On Thursday, the city of Cape Coral will hold its final budget hearing for the new fiscal year, which begins Oct. 1.
The operating budget under consideration totals $459,821,080, 4.13 percent more than last year's adopted financial plan. The general fund proposal is approximately $142 million, up from $138 million in 2011-12.
No increase in the property tax rate is proposed.
As tendered, the millage would remain at the current rate of 7.9570 mills, or just shy of $7.96 cents for every $1,000 of taxable valuation. Due to an overall bump in property valuations last year, the city will collect slightly more in property tax revenue, about $2,497,101, or 2.8 percent over last year.
It's a conservative budget.
It holds the tax rate.
It does not attempt to use the 3.82 percent blip in valuations - the first increase the city has seen since 2007 - to begin a rash of "makeup" spending as some would have us believe. Nor does it attempt to make political points with pennies-per-property cuts.
For the most part, it simply holds the line on the fund-operations, put-off-capital-projects status quo that was implemented when the bottom blew out of the real estate market and tax revenues plummeted.
Still, there is some room for tweaking, which we expect will come Thursday.
Among the items that should get a look are a budgetary request to reinstate the assistant city manager position and an informal request to spend up to $400,000 on consultants to analyze city operations, identify possible alternative revenue sources, and help develop a three-year budget plan.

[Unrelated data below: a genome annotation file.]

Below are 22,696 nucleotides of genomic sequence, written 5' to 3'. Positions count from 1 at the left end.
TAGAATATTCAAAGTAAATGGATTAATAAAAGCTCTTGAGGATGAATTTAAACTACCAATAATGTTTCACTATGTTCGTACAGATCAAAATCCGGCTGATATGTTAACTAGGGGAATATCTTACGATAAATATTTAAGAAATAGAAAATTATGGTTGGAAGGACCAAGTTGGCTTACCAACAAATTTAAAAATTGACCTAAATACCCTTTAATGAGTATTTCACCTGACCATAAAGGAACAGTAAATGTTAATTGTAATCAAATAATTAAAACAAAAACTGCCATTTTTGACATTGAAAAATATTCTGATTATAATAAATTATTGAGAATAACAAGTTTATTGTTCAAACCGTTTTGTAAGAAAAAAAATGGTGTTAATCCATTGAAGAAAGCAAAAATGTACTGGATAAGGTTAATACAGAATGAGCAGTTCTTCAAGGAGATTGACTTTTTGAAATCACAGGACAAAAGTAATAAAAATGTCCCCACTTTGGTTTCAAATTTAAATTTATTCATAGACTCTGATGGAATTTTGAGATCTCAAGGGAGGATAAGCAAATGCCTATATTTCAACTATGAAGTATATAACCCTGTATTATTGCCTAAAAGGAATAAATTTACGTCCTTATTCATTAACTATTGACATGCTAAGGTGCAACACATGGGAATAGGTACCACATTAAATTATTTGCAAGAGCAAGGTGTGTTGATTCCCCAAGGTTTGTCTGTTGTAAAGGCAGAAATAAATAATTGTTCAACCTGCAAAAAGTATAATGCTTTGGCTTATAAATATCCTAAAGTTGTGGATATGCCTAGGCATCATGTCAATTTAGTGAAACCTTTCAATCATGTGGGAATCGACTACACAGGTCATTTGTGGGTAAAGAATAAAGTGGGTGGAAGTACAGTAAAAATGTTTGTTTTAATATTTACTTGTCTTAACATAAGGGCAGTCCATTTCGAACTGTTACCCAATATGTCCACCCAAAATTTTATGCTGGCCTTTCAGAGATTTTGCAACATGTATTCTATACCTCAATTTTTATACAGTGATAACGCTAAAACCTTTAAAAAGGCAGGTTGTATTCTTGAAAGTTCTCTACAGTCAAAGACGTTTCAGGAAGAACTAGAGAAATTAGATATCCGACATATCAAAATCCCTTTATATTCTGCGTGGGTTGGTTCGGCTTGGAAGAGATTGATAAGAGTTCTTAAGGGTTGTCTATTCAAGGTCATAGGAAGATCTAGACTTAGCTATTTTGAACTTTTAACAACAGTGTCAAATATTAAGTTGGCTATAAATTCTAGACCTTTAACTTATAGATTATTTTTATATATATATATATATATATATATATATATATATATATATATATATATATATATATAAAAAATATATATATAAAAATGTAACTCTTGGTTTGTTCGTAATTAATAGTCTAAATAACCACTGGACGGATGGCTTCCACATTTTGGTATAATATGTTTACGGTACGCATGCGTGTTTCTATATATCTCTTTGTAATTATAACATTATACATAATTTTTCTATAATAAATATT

Our initial reaction to the request for another top manager was a quick no-go. A little more thought, though, shows the position could actually save the city more than it will cost.
For one thing, eliminating a position and using consultants as the city did last go-around saves little to nothing. It was smoke and mirrors with our tax dollars and at a time when every dollar was critical.
We have no issue with the current council correcting that mistake.
Which brings us to the proposal to look outside the city for a department-by-department analysis of city operations, revenues, and preparation of the Cape's first multi-year budget.
Unless we're missing something really big here, the city should be able to do its analysis and projections in house - especially if council agrees to give the city manager the second-in-command position he says he needs.
OK the position and task him or her with Mr. Szerlag's desired project. It's a good one.
And one last thing. Scrutinize other requests for new positions and watch requests for raises, especially those dressed up as "reclassifications," "promotions" and the like.
One reason the city's personnel costs jumped so substantively during the boom years is back-door raises based, not on substantive changes in duties and responsibilities, but on title changes and specious comparison reports that used the stratified realm of government bureaucracies rather than real world workforce realities right here in Lee County.
We know - how well we know - where that can lead us.
So we urge council to spend some time vetting personnel costs, by far the largest portion of the budget. Watch for creep. It's fiscally prudent.
Other than that, we see little open to protest or debate.
If you have input on the tax rate or the budget, Thursday's budget meeting is set for a hair past 5 p.m. in the council chambers at City Hall, 1015 Cultural Park Blvd. This will be your last chance to let our city officials know what you think either way.
- Breeze editorial